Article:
Articles Posted in Tax Debt

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Aaron Carter, who achieved fame as a singer in the late 1990s and early 2000s, filed for Chapter 7 bankruptcy in Florida in October 2013. In his petition, he lists assets of just over $8,000 and debts of more than $2 million. More than half of the debts, including a seven-figure amount owed to the Internal Revenue Service, date back to when Carter, now twenty-five years old, was a minor. Much of his fame and fortune accrued before his eighteenth birthday, but he is liable for tax on that income regardless of age.

Carter’s music career began before he was even a teenager. His older brother, Nick Carter, was a member of the popular “boy band” the Backstreet Boys. Carter opened shows for the group and toured on his own. He acted in movies and on stage, and his family was featured on a reality television show several years ago. He is currently touring in support of a comeback, but the performances are reportedly not bringing in enough money to pay his debts.

The majority of his outstanding debts were incurred when he was a minor, and his relationships with the people managing his career did not always turn out well. He filed for legal emancipation from his mother, who was also his manager, in 2003, claiming that she was working him too hard and mismanaging his income. He was also managed by Lou Pearlman, who created and managed numerous “boy bands.” Pearlman is currently serving a sentence in federal prison for fraud, and has been the subject of multiple lawsuits by former clients, including two lawsuits filed by Carter in 2002 and 2007. Continue reading

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Federal tax debt is a significant factor for many individuals filing for bankruptcy protection. Celebrities like Willie Nelson have experienced widely-publicized difficulties due to taxes owed to the Internal Revenue Service (IRS). Unlike many types of debts, bankruptcy generally can only wipe out an individuals federal tax debt if certain legal requirements are satisfied. An individual that wishes to discharge his or her tax debts through Chapter 7 or Chapter 13 bankruptcy must initially review those tax debts to determine how much, if any, would be dischargeable in bankruptcy.

Federal Tax Debt

Unpaid taxes may accrue unintentionally, as in one of the most famous cases of substantial tax debt, country singer Willie Nelson. Nelson had invested heavily in a tax shelter in the early 1980’s that the IRS disallowed as a deduction. This led to an assessment by the IRS of $6 million in unpaid taxes over a period of six years, from 1984 to 1990, with an additional $10 million in accrued interest.

Federal agents raided Nelson’s residence in November 1990 and seized most of his property, although he was able to keep his guitar. Instead of bankruptcy, he reached an agreement with the government that involved the sale of most of his assets and the release of an album. He would split the proceeds of the album, titled “The IRS Tapes: Who’ll Buy My Memories?” with the IRS. The government received $3 from the sale of each $19.95 album, and collected a total of $3.6 million from album sales. It used proceeds from the sale of many of Nelson’s assets to pay part of the debt, and Nelson was able to use money from a settlement with his accountant to pay the remainder of the debt. Unfortunately, most individuals may not have the clout to reach such an agreement with the IRS. Continue reading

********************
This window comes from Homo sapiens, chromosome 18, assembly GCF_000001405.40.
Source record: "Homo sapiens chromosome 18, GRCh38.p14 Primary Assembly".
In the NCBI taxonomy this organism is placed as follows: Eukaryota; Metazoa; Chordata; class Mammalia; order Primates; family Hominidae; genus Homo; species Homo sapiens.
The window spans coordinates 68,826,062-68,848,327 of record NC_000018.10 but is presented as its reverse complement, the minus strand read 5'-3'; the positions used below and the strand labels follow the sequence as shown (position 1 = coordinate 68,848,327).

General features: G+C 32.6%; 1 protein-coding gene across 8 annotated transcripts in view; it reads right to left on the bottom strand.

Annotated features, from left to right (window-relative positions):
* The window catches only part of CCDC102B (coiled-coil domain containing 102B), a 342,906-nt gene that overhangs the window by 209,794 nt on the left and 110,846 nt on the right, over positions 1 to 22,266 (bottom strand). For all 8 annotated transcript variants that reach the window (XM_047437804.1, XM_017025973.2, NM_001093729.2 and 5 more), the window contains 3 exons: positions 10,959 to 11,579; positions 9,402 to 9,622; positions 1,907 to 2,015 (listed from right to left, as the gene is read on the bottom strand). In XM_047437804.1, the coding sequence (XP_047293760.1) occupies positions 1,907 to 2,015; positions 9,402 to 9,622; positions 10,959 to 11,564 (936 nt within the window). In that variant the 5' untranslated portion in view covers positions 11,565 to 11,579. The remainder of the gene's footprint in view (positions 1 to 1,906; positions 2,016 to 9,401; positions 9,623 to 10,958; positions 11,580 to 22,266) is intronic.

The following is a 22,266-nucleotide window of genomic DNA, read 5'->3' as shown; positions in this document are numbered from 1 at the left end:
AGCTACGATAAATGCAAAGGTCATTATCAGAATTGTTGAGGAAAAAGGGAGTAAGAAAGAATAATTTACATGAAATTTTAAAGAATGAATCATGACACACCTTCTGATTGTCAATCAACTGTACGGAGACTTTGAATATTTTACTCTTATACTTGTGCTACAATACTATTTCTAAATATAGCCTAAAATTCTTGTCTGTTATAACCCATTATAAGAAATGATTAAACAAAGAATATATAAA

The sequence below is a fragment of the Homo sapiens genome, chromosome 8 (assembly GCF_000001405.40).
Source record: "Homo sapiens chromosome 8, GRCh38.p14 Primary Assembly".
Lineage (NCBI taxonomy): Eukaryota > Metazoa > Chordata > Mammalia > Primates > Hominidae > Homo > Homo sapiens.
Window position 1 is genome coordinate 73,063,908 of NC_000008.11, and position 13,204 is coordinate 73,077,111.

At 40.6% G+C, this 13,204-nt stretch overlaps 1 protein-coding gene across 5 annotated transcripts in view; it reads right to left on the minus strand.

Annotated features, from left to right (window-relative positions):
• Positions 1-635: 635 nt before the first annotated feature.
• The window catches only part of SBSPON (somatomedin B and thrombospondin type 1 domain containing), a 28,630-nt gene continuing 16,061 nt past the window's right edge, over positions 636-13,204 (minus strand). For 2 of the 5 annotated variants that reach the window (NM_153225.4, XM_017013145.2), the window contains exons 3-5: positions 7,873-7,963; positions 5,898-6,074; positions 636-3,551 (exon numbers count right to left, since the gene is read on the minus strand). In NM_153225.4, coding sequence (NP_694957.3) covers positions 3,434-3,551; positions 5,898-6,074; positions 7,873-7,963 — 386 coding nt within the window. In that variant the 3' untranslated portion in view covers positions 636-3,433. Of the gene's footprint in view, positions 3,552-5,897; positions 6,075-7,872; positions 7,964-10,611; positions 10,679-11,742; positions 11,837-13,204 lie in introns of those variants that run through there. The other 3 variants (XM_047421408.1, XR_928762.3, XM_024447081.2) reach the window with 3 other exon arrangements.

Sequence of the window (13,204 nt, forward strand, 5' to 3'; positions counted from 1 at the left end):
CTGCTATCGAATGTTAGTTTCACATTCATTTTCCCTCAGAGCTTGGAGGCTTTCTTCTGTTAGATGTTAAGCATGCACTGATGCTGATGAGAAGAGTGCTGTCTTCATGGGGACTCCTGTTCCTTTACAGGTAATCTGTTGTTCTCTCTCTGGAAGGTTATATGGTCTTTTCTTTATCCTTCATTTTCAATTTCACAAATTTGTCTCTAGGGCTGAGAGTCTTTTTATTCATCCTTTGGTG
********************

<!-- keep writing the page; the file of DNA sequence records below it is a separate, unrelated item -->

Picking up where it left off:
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Tough times can affect anyone, even celebrities. Bankruptcy protection allows people to restructure or discharge debts when they do not have the income to support all of their payments. Celebrities and other prominent people have filed for bankruptcy protection throughout American history, and many emerged from bankruptcy and found further success. For some, the lavish celebrity lifestyle led to financial troubles, but for many, the same issues that anyone else might face, including taxes, medical expenses, and ordinary bills, overtook their income. Here are few recent celebrities who have filed for bankruptcy, a few well-known celebrity bankruptcies, and some that might not be so well-known.

Dionne Warwick

The multiple Grammy-winning singer filed for Chapter 7 bankruptcy in New Jersey in March 2013. She listed tax debt owed to the IRS and the state of California totaling more than $10 million. Despite monthly income stated at more than $20,000, she valued her assets at less than $3,000. Tax debt is dischargeable in a Chapter 7 or Chapter 13 bankruptcy, although the debtor must meet a strict set of criteria. The IRS has reportedly intervened in Warwick’s case seeking to seize assets held by companies connected to her, in an attempt to satisfy her debt.


David Adkins, known to most as the comedian Sinbad, filed for Chapter 7 bankruptcy protection in a California court in May 2013, citing over $10 million in debt and about $131,000 in assets. He has had a prolific film and television career, including an eponymous television show in the early 1990’s, but taxes owed to the IRS and California, as well as credit card and other debt, have allegedly exceeded his claimed $16,000 monthly income. Adkins previously filed for bankruptcy in 2009. Continue reading

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